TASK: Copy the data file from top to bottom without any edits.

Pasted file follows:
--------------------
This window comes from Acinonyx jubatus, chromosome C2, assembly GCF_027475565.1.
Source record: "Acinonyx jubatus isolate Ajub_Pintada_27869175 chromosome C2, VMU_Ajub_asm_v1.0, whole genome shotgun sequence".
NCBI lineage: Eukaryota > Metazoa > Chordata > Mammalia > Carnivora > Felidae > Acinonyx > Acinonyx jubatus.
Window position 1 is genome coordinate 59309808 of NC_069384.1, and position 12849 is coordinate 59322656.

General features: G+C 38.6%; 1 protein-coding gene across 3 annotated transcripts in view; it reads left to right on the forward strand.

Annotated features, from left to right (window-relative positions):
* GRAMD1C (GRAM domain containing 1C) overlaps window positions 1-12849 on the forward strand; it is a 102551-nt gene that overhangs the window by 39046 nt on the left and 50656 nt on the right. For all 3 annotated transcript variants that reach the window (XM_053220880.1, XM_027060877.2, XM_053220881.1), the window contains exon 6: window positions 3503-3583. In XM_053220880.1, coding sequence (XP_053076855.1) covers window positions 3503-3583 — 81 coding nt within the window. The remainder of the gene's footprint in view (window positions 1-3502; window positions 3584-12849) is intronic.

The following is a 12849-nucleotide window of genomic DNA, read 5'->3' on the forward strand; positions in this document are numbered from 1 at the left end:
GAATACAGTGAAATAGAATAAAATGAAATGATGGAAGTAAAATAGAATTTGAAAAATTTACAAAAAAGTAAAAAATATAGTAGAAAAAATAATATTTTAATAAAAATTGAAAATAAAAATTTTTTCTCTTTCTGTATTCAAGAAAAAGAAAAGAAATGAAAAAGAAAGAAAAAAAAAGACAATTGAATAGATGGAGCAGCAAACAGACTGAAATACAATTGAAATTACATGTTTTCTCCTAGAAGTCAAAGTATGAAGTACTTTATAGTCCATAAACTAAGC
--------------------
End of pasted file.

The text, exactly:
This window comes from Acinonyx jubatus, chromosome C2, assembly GCF_027475565.1.
Source record: "Acinonyx jubatus isolate Ajub_Pintada_27869175 chromosome C2, VMU_Ajub_asm_v1.0, whole genome shotgun sequence".
NCBI lineage: Eukaryota > Metazoa > Chordata > Mammalia > Carnivora > Felidae > Acinonyx > Acinonyx jubatus.
Window position 1 is genome coordinate 59309808 of NC_069384.1, and position 12849 is coordinate 59322656.

General features: G+C 38.6%; 1 protein-coding gene across 3 annotated transcripts in view; it reads left to right on the forward strand.

Annotated features, from left to right (window-relative positions):
* GRAMD1C (GRAM domain containing 1C) overlaps window positions 1-12849 on the forward strand; it is a 102551-nt gene that overhangs the window by 39046 nt on the left and 50656 nt on the right. For all 3 annotated transcript variants that reach the window (XM_053220880.1, XM_027060877.2, XM_053220881.1), the window contains exon 6: window positions 3503-3583. In XM_053220880.1, coding sequence (XP_053076855.1) covers window positions 3503-3583 — 81 coding nt within the window. The remainder of the gene's footprint in view (window positions 1-3502; window positions 3584-12849) is intronic.

The following is a 12849-nucleotide window of genomic DNA, read 5'->3' on the forward strand; positions in this document are numbered from 1 at the left end:
GAATACAGTGAAATAGAATAAAATGAAATGATGGAAGTAAAATAGAATTTGAAAAATTTACAAAAAAGTAAAAAATATAGTAGAAAAAATAATATTTTAATAAAAATTGAAAATAAAAATTTTTTCTCTTTCTGTATTCAAGAAAAAGAAAAGAAATGAAAAAGAAAGAAAAAAAAAGACAATTGAATAGATGGAGCAGCAAACAGACTGAAATACAATTGAAATTACATGTTTTCTCCTAGAAGTCAAAGTATGAAGTACTTTATAGTCCATAAACTAAGC